Characterizing Augmented Reality Displays Based On Waveguide Gratings

Tags: Augmented Reality, Head Mounted Displays (HMD), Technology

Diffractive waveguide gratings are one of the most promising display technologies for head-mounted augmented reality (AR) devices. Verifying the quality of these gratings requires extremely accurate optical measurements, a key expertise at OptoFidelity.

Augmented reality displays

There are several competing technological solutions for augmented reality (AR) displays, including waveguides, micro prisms, cascade coated mirrors and retinal lasers. Of these, waveguides with surface relief gratings are possibly the most well known, having famously been employed in Microsoft Hololens and Magic Leap One.

These products are based on exit pupil expanders, an idea patented by Nokia researchers in 2010. Briefly, the exit pupil of a microprojector is placed on the surface of a glass plate, where a grating deflects the light in a large enough angle that it is trapped inside the glass due to total internal reflection. One or two additional gratings are then used to gradually extract the light, making displaced copies of the exit pupi. The result is a large apparent window into the augmented reality for the user to look through. Another immediate advantage of this technique is that exact eye position is no longer critical, and users with varying interpupillary distances (IPD) can be accommodated.

However, producing a satisfying user experience – ensured by a sufficient image uniformity, contrast and brightness – necessitates an extremely accurate nanofabrication process for the diffractive gratings. In order to produce a uniform brightness throughout the displayed image, grating characteristics must be varied within a given grating. Verifying that the produced gratings meet the strict standards of quality can only be accomplished through precise measurements.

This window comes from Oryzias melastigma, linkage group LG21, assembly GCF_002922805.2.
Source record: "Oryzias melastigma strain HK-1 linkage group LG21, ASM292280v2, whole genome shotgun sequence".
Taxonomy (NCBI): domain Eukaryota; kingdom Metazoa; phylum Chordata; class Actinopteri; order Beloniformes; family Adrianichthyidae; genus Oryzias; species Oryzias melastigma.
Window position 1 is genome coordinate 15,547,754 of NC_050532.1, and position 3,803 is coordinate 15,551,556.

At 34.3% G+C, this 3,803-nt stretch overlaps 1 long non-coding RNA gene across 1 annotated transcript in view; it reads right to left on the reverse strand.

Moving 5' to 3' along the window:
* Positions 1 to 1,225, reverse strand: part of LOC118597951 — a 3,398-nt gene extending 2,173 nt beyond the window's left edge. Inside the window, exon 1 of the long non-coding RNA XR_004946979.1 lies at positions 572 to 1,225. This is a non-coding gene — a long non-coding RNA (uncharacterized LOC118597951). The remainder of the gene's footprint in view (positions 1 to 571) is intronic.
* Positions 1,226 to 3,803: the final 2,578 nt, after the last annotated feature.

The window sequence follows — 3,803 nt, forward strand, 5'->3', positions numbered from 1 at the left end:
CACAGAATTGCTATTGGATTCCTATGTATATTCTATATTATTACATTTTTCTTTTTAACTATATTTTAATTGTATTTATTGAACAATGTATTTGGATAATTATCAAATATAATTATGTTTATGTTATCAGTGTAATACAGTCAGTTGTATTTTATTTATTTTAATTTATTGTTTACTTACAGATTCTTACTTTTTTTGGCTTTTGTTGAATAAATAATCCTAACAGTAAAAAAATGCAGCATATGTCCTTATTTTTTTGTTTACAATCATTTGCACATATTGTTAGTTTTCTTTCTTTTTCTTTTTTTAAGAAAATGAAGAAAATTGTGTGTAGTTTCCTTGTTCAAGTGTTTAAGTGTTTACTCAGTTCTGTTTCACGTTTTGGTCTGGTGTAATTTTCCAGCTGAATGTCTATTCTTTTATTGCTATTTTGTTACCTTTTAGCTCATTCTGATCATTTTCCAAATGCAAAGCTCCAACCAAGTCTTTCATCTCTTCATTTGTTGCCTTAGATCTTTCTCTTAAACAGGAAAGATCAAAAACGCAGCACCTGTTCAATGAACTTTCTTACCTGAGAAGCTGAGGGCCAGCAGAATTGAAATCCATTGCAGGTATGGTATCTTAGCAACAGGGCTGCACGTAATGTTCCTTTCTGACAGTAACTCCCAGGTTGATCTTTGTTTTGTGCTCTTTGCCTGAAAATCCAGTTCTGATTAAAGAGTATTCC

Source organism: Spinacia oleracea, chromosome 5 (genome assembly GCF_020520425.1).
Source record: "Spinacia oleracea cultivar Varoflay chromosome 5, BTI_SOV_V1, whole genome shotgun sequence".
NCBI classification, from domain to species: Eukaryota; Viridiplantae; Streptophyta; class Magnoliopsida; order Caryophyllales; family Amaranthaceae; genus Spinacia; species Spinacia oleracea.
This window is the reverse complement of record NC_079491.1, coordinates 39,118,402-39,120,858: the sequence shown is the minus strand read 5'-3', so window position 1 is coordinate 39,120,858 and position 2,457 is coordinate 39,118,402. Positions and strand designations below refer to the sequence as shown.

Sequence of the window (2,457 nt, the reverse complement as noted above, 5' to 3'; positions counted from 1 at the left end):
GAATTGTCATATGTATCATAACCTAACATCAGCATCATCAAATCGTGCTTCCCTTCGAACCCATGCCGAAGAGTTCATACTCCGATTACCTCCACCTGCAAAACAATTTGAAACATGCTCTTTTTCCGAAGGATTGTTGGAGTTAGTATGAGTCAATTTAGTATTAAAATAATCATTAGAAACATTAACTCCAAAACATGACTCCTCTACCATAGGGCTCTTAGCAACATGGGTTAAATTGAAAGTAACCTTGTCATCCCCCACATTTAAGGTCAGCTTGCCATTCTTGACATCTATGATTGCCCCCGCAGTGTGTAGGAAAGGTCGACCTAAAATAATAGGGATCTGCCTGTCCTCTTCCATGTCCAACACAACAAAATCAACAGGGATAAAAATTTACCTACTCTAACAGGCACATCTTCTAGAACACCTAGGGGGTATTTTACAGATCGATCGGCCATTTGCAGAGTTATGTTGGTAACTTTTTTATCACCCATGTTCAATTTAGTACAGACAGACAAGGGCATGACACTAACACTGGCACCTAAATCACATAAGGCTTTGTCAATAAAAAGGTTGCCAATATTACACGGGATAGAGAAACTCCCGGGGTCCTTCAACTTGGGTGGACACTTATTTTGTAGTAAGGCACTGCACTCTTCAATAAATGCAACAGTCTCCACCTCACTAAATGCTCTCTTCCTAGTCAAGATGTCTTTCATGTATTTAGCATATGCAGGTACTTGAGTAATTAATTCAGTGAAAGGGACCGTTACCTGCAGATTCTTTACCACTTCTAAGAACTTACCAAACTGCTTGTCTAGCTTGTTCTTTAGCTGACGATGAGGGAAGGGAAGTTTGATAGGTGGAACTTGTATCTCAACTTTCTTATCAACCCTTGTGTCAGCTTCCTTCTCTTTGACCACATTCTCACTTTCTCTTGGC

Diffraction gratings

When a beam of light hits a diffractive grating, the beam is split into several weaker copies of itself (diffraction orders), propagating in different directions. For line gratings, the period of the the grating (line spacing) dictates the output angle of the diffracted beams. The diffraction direction is normal to the grating lines, and the efficiency of all diffraction orders depends on the shape and height of the grating cross-sectional profile.

Figure 1. A simplified schematic of a diffractive exit pupil expander. A surface relief grating diffracts incident light into multiple diffraction orders. The directions are dictated by the length of the grating period. If the angle is large enough, light undergoes total internal reflection and is trapped inside the flat glass waveguide. It can then be gradually extracted by another grating, expanding the initial beam to a desired size.

As the features of the waveguide gratings can be smaller than the wavelength of visible light, characterizing the gratings is challenging. For example, optical microscopy does not have the resolution or throughput to accurately characterize large area AR waveguide gratings.

Optimally, the exact shape and orientation of the grating lines could be measured throughout the surface area of the grating. In principle, one can illuminate the grating with a laser and construct a diffractometer to measure the intensity and angle of all diffracted orders. With a good initial guess of the grating shape, the grating profile can be calculated from measurement data by solving a so-called inverse diffraction problem. There are also interferometric techniques.

In the case of diffractive waveguide gratings, capturing the light trapped inside a waveguide is difficult. This can be done by placing a prism into contact with the waveguide via an index matching oil, but the method is not suitable for large scale testing. Furthermore, short-period gratings do not produce many measurable diffraction orders.